HELSINKI, Finland — Conan O'Brien finally met his match.
The "Late Night" jokester, who ran a mock ad campaign endorsing the re-election of Finnish President Tarja Halonen — because of her strong resemblance to him, red hair and all — had a face-to-similar-face meeting with her Tuesday at the presidential palace in downtown Helsinki.
O'Brien handed the Nordic country's first female president a box of chocolates in the shape of a red heart as they posed for photographers before their 15-minute meeting. Halonen gave him Finnish troll dolls to take home.
Last year, O'Brien caused a political stir when, based on their resemblance, he endorsed the 62-year-old Halonen for a second six-year term — which she won last month. His mock ads not only backed Halonen but also attacked her opponents.
O'Brien, who had earlier jokingly demanded a six-hour audience, said he wasn't disappointed.
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"Someone like me knows he's lucky to get 15 minutes," O'Brien said, adding that the meeting was "very, very nice."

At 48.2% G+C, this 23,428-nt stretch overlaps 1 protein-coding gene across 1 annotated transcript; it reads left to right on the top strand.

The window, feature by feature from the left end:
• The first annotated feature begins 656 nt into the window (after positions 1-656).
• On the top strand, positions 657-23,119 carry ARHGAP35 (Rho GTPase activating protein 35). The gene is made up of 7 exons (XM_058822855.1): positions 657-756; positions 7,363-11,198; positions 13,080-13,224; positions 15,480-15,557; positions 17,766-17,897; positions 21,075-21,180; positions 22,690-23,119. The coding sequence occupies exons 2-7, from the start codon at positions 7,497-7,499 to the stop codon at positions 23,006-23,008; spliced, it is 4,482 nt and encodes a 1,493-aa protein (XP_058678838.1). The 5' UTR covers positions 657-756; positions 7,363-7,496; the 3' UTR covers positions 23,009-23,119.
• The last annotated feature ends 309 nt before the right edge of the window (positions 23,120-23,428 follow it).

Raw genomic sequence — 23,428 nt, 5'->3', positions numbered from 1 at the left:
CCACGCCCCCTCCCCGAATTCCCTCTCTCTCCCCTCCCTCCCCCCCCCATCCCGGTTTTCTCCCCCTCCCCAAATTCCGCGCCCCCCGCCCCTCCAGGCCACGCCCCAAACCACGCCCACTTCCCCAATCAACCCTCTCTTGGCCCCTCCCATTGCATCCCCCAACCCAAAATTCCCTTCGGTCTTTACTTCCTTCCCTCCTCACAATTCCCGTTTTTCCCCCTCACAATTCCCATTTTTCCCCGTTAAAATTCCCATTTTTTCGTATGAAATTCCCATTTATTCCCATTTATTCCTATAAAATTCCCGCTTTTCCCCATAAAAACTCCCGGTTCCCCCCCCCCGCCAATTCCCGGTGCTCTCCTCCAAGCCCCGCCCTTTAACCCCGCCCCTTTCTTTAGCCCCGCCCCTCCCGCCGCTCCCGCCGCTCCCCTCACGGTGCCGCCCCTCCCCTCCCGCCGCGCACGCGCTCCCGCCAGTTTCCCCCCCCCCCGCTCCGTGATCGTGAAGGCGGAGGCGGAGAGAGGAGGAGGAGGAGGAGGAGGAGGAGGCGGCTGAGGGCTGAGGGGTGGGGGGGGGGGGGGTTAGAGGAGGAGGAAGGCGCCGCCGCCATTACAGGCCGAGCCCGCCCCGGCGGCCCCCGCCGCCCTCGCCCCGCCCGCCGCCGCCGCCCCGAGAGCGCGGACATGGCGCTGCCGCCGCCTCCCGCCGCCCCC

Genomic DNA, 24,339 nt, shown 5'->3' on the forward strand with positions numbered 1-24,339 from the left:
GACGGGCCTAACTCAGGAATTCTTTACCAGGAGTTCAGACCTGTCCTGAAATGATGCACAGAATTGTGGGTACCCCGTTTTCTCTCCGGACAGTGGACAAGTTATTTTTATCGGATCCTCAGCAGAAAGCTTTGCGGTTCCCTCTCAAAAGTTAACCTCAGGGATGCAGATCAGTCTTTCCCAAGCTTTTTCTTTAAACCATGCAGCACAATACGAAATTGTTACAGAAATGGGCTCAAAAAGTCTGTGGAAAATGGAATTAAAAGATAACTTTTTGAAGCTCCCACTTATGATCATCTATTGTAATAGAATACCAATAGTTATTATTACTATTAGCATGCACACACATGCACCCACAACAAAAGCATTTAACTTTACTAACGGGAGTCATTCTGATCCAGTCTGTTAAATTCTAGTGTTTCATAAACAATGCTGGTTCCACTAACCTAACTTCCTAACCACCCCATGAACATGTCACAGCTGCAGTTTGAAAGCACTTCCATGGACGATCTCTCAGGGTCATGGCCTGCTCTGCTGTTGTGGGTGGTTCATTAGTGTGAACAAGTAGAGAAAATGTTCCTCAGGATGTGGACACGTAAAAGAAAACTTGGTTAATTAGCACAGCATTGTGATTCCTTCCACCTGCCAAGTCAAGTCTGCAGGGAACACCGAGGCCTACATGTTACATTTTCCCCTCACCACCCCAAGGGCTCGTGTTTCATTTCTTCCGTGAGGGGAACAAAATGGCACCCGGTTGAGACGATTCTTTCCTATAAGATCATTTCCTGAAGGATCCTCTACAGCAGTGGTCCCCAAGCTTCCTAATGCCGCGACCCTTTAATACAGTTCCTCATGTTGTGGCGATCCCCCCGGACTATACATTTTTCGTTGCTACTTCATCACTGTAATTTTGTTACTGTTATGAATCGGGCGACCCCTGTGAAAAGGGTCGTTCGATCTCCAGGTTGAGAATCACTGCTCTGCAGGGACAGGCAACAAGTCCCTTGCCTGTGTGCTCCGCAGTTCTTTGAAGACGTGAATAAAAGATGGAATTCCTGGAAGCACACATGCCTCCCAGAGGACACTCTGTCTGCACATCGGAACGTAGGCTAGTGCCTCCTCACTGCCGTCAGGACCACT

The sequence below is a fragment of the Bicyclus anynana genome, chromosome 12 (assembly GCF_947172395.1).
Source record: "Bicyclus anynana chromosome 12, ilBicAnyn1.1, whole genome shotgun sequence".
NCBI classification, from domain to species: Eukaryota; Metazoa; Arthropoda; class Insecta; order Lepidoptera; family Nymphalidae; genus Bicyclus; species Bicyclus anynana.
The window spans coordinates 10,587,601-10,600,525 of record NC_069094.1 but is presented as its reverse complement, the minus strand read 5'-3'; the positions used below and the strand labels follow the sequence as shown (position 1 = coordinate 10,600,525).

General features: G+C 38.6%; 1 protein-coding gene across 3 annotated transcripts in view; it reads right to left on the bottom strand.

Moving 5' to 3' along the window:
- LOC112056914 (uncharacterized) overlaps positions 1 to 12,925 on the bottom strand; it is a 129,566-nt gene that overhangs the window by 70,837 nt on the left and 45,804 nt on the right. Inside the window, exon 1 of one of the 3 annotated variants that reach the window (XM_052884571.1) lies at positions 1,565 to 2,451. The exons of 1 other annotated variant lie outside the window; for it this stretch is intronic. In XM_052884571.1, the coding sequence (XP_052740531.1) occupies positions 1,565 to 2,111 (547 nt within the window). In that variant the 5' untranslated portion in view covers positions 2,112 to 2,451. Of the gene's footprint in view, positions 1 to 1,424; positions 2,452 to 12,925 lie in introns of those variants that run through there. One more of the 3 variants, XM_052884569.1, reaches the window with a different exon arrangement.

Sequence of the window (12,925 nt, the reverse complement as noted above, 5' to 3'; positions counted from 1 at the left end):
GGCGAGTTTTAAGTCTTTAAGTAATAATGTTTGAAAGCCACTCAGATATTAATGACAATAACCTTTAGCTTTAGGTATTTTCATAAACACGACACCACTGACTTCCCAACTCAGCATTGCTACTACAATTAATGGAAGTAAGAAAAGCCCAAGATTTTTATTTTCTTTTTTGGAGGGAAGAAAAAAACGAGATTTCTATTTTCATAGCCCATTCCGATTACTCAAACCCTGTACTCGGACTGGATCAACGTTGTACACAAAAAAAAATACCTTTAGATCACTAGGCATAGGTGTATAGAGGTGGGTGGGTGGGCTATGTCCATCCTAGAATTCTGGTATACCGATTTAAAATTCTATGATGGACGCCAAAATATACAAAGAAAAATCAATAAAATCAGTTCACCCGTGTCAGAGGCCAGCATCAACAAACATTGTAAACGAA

"It's not every day I get to meet the president of a country," O'Brien said in a telephone interview with The Associated Press.
On his arrival Saturday, O'Brien quipped that he expected to be rewarded for endorsing Halonen with a Cabinet position as inspector of saunas, "mostly women's saunas," but the issue was not discussed in the meeting.
"I was hoping very much to get a Cabinet position because I very much need the money, but she has invited me to come and visit her with my family," O'Brien said.
On Saturday, some 2,000 fans waited hours in subfreezing temperatures to catch a glimpse of the quirky, self-deprecating TV host, whose show is unusually popular in this taciturn nation of 5 million on the northern fringe of Europe.
Finns are very aware of their image abroad, and when O'Brien poked fun at the small country, he was overwhelmed by cards and mail. Finns started appearing in the New York audience of his NBC show.
The program airs on a Finnish cable channel, with a few days delay, and every time he mentions Finland or Halonen, local media report it prominently.
The president's spokeswoman said Halonen had wanted to thank O'Brien for making Finland better known, and the two had agreed they "might, indeed, resemble each other."
"When O'Brien said he looked more like his mother than his father, the president sent her greetings," spokeswoman Maria Romantschuk said.
"I think she (Halonen) was pleased and quite relieved to hear that," O'Brien said.
O'Brien said his wife was not too happy about his Valentine's Day meeting with Tarja, calling her by her first name as many Finns do.
"She was so jealous, she said she would spend her Valentine's Day with President Bush," he quipped.
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